Most of Ireland's asylum seekers come from Nigeria or Romania. Those two nationalities accounted for almost half of all applications in 1999. In the first five months of last year, Nigerians accounted for 30% and Romanians 28% of the people who applied for asylum in this country. Per capita, Ireland is one of the most popular destinations in Europe for refugees. In 1999, one refugee arrived in Ireland for every 465 people already living in the country.
"Refugees are health conscious, but they don't generally use the system", believes Briege Keenan. "When they arrive they go to hostels for one or two weeks before they are dispersed around the country. They are encouraged not to get a medical card before they are dispersed, so this can be a problem if they fall ill in the meantime. Many come from countries without a medical card or free medical system and because they have never been sick they don't apply for the card. Then they have to pay money they can't afford in order to be seen by a doctor when they do fall ill."
There are three main reception centres for refugees in the Dublin area, based in different health boards. Because of bureaucracy, there can be a lack of uniformity in health provision for refugees.
According to the ERHA, all refugees arriving at the reception centres are offered basic health screening and there is a very high take-up rate for this. A multi-disciplinary team of psychologists is available to assess any psychiatric or mental health difficulties asylum seekers might be experiencing and doctors and public health nurses are on hand throughout the day.
However, a health worker who preferred not be identified told irishhealth.com that the system badly needs a single person to assume responsibility for refugee health. They added that there was a pressing need for more social workers, more child minders and someone other than security staff to stay overnight in reception centres.
There is now a refugee population in Ireland running into tens of thousands of people, made up of individuals from dozens of different countries. Even within these nationalities there are many different cultures represented, as minorities are the most likely to flee from an oppressive state. For this reason, Ireland has received a significant community of Roma gypsies and Ogoni people from Nigeria.
Despite the fact that Ireland is rapidly becoming a multicultural society, there are claims that the Department of Health has been extremely slow in responding to the new pressures that this places upon the health service.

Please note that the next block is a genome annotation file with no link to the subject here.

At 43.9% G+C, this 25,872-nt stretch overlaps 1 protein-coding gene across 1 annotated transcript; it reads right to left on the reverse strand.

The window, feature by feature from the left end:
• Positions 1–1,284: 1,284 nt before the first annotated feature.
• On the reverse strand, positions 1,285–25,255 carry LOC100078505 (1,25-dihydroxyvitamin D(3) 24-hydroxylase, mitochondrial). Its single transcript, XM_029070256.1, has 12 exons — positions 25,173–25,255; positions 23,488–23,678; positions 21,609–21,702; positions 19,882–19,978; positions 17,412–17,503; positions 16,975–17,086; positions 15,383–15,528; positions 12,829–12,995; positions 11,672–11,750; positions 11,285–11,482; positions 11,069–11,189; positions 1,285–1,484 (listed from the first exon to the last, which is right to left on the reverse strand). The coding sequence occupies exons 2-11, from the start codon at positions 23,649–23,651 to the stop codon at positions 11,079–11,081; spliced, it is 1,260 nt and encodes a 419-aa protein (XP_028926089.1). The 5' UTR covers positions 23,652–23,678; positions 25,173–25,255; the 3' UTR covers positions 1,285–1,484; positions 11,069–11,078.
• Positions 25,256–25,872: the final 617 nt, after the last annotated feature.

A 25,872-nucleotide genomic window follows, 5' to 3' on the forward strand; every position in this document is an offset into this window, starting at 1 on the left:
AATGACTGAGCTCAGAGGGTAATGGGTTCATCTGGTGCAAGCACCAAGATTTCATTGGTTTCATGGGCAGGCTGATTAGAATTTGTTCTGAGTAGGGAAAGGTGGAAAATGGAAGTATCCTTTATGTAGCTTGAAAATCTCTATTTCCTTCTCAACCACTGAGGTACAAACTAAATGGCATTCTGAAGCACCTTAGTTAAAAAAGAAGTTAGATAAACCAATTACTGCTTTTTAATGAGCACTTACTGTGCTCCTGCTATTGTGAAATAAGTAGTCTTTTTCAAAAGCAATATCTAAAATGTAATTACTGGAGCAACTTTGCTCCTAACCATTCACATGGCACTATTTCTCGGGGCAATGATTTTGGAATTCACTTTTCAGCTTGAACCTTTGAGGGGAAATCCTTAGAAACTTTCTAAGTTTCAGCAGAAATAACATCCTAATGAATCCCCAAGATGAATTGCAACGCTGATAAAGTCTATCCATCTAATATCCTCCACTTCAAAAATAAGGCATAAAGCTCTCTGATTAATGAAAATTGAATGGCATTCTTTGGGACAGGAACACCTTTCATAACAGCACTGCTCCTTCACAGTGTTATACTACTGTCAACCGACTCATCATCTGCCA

Claims by some people that refugees are importing virulent new diseases into Ireland have proven unfounded, as the vast majority accept health screening at reception centres. Those who do require treatment receive it quickly and very few have transpired to be carrying any form of infectious or transmittable disease.
However, as a result of experiences in their home countries, many of those who come to Ireland arrive with unresolved psychological problems. Others develop low level psychological difficulties after their arrival.
The Eastern Regional Health Authority runs a clinical psychology and counselling service specifically designed to deal with the psychological problems some refugees face. Equipped with interpreters, the service provides asylum seekers and those settled in Ireland with a confidential psychological assessment and treatment at St Brendan's Psychiatric Hospital in Grangegorman.
'Refugees often find they are faced with a monotonous diet of foods they are often unable to digest'.
"We run a specialist service for asylum seekers because they have issues arising from leaving their countries of birth such as family break ups, sexual aggression and trauma that require specialist attention", explains Maeve Stokes, the senior psychologist who heads the unit.
"Once they come to Ireland, there are other psychological issues which arise from social exclusion. We have a clinical psychologist who deals exclusively with unattached minors who arrive in the country. Obviously they have great needs".
Under the 1996 Refugee Act, unaccompanied children who arrive in the country fall under the care of the health boards. The 1991 Child Care Act applies to refugee minors as much as to Irish or European children. The Irish Refugee Council has called for these children to have guardians appointed for them. Asylum seeking children remain a most vulnerable group, especially without an adult to take responsibility for them.